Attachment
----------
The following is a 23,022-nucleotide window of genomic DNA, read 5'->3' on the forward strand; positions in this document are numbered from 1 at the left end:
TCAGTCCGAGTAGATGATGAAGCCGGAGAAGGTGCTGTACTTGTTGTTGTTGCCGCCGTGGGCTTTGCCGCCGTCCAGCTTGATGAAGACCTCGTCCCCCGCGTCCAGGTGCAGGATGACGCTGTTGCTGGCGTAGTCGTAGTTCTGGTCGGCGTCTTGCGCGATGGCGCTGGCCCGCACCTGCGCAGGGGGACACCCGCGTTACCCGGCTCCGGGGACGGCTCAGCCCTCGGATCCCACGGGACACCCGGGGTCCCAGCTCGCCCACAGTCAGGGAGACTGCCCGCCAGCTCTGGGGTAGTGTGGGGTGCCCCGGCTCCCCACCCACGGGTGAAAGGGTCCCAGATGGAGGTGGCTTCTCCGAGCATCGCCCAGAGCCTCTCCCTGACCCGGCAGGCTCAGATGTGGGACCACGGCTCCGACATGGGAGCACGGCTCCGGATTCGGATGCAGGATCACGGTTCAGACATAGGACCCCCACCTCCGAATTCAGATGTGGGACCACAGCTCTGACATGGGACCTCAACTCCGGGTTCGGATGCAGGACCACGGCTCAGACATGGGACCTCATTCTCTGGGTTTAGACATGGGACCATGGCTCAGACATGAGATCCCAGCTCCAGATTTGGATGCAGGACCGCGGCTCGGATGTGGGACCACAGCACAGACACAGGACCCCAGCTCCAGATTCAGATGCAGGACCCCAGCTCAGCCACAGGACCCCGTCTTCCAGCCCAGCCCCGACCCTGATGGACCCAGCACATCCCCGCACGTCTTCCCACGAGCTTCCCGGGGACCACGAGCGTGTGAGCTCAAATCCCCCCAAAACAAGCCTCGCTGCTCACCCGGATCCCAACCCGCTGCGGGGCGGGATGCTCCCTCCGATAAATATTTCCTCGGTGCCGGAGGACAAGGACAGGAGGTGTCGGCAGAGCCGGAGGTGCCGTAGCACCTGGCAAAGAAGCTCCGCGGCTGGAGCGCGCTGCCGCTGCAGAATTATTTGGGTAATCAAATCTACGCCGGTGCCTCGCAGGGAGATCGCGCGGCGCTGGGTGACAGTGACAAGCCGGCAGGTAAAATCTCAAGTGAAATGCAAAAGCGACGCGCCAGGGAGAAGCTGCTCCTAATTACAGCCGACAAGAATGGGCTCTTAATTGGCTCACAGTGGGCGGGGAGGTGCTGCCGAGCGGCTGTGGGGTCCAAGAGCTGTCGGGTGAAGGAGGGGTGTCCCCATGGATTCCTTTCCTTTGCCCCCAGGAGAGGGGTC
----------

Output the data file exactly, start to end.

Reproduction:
The following is a 23,022-nucleotide window of genomic DNA, read 5'->3' on the forward strand; positions in this document are numbered from 1 at the left end:
TCAGTCCGAGTAGATGATGAAGCCGGAGAAGGTGCTGTACTTGTTGTTGTTGCCGCCGTGGGCTTTGCCGCCGTCCAGCTTGATGAAGACCTCGTCCCCCGCGTCCAGGTGCAGGATGACGCTGTTGCTGGCGTAGTCGTAGTTCTGGTCGGCGTCTTGCGCGATGGCGCTGGCCCGCACCTGCGCAGGGGGACACCCGCGTTACCCGGCTCCGGGGACGGCTCAGCCCTCGGATCCCACGGGACACCCGGGGTCCCAGCTCGCCCACAGTCAGGGAGACTGCCCGCCAGCTCTGGGGTAGTGTGGGGTGCCCCGGCTCCCCACCCACGGGTGAAAGGGTCCCAGATGGAGGTGGCTTCTCCGAGCATCGCCCAGAGCCTCTCCCTGACCCGGCAGGCTCAGATGTGGGACCACGGCTCCGACATGGGAGCACGGCTCCGGATTCGGATGCAGGATCACGGTTCAGACATAGGACCCCCACCTCCGAATTCAGATGTGGGACCACAGCTCTGACATGGGACCTCAACTCCGGGTTCGGATGCAGGACCACGGCTCAGACATGGGACCTCATTCTCTGGGTTTAGACATGGGACCATGGCTCAGACATGAGATCCCAGCTCCAGATTTGGATGCAGGACCGCGGCTCGGATGTGGGACCACAGCACAGACACAGGACCCCAGCTCCAGATTCAGATGCAGGACCCCAGCTCAGCCACAGGACCCCGTCTTCCAGCCCAGCCCCGACCCTGATGGACCCAGCACATCCCCGCACGTCTTCCCACGAGCTTCCCGGGGACCACGAGCGTGTGAGCTCAAATCCCCCCAAAACAAGCCTCGCTGCTCACCCGGATCCCAACCCGCTGCGGGGCGGGATGCTCCCTCCGATAAATATTTCCTCGGTGCCGGAGGACAAGGACAGGAGGTGTCGGCAGAGCCGGAGGTGCCGTAGCACCTGGCAAAGAAGCTCCGCGGCTGGAGCGCGCTGCCGCTGCAGAATTATTTGGGTAATCAAATCTACGCCGGTGCCTCGCAGGGAGATCGCGCGGCGCTGGGTGACAGTGACAAGCCGGCAGGTAAAATCTCAAGTGAAATGCAAAAGCGACGCGCCAGGGAGAAGCTGCTCCTAATTACAGCCGACAAGAATGGGCTCTTAATTGGCTCACAGTGGGCGGGGAGGTGCTGCCGAGCGGCTGTGGGGTCCAAGAGCTGTCGGGTGAAGGAGGGGTGTCCCCATGGATTCCTTTCCTTTGCCCCCAGGAGAGGGGTC